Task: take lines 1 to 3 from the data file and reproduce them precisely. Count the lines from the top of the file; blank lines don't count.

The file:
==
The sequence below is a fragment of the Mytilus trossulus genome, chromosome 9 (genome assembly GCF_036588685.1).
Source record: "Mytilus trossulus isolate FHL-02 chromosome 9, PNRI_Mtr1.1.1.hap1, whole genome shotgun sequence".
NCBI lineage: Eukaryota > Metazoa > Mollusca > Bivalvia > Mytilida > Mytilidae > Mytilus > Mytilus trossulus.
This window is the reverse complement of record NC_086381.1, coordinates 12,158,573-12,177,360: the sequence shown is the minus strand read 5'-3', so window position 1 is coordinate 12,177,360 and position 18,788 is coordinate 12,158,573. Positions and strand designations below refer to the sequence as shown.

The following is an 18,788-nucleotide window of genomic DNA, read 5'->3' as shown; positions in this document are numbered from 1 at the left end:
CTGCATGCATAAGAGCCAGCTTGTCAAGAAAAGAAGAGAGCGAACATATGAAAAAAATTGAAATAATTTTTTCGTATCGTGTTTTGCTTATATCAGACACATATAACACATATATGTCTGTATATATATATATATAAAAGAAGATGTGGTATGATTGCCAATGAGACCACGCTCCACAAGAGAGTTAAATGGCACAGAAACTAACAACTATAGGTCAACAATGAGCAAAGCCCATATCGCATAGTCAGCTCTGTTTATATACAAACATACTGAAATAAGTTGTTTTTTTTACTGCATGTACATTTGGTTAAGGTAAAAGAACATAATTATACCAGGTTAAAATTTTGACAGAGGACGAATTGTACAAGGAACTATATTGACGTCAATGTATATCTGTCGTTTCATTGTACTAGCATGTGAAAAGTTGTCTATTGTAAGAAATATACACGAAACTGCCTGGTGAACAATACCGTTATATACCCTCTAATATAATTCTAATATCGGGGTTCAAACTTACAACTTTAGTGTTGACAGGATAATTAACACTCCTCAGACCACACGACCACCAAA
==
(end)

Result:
The sequence below is a fragment of the Mytilus trossulus genome, chromosome 9 (genome assembly GCF_036588685.1).
Source record: "Mytilus trossulus isolate FHL-02 chromosome 9, PNRI_Mtr1.1.1.hap1, whole genome shotgun sequence".
NCBI lineage: Eukaryota > Metazoa > Mollusca > Bivalvia > Mytilida > Mytilidae > Mytilus > Mytilus trossulus.